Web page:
Most high school students’ phones aren’t far from reach. And in many cases, those teens are using their phones to sext.

“Pretty much all the people I know do that. Most of my friends do that too,” a boy who attends high school in Winnipeg told CTV News. 

“Selfies of their private parts or sometimes an emoji,” he said. 

Sexting refers to sending sexual messages or images via phone or computer. These messages are sent through text, apps, and social media. Some sexts are obvious. Others are hidden in every day emojis.

According to Manitoba RCMP, its Internet Child Exploitation Unit receives a new report about teen sexting in Manitoba every day, and it has for the last eight years.

“On average, between five and ten new investigations a week from around the province,” Const. Gord Olson said, “We’ve had investigations involving kids as young as grade 3 so that’s about 8 years old.”

Most cases the RCMP deal with involve children between 11 and 15 years old. Const. Olson said both boys and girls sext an equal amount, but their behavior varies.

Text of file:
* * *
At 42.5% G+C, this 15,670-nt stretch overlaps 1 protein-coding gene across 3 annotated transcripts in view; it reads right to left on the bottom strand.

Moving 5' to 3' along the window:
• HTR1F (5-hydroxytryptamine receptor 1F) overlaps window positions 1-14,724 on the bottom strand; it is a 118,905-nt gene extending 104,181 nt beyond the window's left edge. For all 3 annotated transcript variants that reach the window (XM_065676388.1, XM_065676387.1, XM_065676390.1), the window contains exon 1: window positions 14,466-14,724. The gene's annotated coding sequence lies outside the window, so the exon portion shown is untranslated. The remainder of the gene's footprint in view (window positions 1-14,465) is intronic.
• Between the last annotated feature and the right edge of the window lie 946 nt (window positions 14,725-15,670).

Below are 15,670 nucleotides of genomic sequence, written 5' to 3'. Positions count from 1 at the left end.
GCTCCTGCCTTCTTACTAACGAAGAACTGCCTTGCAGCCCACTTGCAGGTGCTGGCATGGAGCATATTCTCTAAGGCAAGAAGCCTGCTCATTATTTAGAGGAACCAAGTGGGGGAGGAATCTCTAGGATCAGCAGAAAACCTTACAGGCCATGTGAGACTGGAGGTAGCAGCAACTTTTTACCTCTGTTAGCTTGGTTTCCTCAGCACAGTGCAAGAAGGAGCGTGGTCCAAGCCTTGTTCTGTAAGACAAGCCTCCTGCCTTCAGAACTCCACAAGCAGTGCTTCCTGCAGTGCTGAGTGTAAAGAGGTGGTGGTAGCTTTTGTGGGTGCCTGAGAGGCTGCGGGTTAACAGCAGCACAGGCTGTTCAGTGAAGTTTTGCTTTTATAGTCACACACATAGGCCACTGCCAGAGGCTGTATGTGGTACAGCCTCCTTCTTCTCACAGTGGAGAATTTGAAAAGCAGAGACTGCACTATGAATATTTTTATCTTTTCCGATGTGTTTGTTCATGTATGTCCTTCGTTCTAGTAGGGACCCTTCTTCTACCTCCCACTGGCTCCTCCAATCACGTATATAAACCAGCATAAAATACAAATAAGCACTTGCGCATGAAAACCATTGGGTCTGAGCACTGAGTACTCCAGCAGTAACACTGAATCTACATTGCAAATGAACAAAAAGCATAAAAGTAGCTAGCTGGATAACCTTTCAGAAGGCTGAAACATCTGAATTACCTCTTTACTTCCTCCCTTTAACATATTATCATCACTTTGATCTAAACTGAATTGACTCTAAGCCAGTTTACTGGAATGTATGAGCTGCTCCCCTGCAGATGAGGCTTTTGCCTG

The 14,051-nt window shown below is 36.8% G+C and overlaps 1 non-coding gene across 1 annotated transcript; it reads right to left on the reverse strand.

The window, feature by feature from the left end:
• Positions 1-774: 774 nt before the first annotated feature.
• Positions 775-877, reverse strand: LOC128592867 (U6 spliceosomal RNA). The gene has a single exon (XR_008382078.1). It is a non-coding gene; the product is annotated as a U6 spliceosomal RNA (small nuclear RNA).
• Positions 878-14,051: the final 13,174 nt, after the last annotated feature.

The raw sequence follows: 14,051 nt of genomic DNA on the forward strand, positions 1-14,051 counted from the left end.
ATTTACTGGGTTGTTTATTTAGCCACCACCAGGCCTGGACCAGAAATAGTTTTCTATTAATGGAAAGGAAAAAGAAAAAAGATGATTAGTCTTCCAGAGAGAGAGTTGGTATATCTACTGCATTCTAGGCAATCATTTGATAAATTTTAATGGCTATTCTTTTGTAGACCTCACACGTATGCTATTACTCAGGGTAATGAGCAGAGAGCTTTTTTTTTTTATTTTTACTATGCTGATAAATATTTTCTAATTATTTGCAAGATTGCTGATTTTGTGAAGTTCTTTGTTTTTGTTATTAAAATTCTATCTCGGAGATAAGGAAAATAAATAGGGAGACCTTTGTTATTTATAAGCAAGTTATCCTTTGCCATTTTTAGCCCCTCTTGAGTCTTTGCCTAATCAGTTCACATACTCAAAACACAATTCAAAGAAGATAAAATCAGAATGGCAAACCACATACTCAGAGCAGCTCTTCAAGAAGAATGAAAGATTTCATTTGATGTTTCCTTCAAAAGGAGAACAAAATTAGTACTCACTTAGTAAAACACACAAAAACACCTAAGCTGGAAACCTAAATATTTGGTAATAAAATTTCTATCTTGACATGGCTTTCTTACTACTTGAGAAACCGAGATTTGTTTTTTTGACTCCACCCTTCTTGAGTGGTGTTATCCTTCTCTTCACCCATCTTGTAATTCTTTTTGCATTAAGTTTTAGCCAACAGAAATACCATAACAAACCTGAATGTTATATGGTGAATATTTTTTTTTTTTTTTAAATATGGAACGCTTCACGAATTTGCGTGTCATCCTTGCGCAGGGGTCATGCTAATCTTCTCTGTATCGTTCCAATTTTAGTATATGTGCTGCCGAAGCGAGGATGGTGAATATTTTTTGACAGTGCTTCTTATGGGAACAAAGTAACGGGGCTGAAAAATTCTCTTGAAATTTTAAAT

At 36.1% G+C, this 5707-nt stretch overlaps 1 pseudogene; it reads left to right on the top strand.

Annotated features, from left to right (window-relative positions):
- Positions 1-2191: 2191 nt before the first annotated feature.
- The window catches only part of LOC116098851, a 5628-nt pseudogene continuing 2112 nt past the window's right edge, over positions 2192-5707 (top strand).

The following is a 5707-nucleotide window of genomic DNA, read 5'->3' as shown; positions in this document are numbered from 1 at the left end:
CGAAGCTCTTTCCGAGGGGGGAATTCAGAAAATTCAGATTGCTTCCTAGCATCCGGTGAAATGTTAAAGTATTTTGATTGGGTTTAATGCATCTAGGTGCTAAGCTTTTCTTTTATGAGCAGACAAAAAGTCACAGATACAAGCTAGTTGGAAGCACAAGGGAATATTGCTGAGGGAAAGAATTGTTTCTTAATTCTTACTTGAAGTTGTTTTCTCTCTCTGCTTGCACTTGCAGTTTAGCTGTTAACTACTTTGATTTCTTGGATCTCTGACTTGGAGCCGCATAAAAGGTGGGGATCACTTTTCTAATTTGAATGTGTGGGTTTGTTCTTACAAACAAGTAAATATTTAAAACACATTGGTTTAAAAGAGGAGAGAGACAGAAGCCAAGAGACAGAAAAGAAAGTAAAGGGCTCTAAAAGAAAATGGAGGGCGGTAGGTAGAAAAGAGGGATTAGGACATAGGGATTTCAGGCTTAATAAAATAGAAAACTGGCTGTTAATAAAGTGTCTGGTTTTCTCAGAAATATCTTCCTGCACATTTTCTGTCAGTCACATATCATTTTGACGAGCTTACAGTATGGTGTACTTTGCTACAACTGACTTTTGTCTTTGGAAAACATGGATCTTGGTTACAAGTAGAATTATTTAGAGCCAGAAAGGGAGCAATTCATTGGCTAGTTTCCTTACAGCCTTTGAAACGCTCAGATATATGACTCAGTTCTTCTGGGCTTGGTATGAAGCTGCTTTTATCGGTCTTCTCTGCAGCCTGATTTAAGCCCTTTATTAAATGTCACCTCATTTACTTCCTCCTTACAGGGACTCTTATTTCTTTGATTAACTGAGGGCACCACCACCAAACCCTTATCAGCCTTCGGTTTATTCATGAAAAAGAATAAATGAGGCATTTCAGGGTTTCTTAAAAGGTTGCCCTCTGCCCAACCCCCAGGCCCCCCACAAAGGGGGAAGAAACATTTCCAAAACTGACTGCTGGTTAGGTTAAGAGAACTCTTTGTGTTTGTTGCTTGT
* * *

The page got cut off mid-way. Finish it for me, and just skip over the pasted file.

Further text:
“The girls will get imagery sent to them and they don’t typically share it. They’ll delete it. Where the boys, when they get imagery sent to them from a female especially, they will keep that.”

A recent survey by the non-profit group Media Smarts found about 4 in 10 young Canadians have sent a sext and more than 6 in 10 have received one. The survey anonymously questioned 800 people between the ages of 16 and 20. Of the respondents who said they sent a sext, 40 per cent said at least one of their intimate photos had been shared without their consent.

Haley Fast, a senior Child Protection Analyst with said in 2017, her organization received 200 reports from across Canada of teens sharing intimate images with peers. Fast said two incidents per month took place in Manitoba.

“We’ve seen it happen in Canada where unfortunately it does lead to the person ending their life so it can have a huge impact,” Fast said.  

RCMP and are encouraging parents to talk to their kids about sexting.

More info can be found: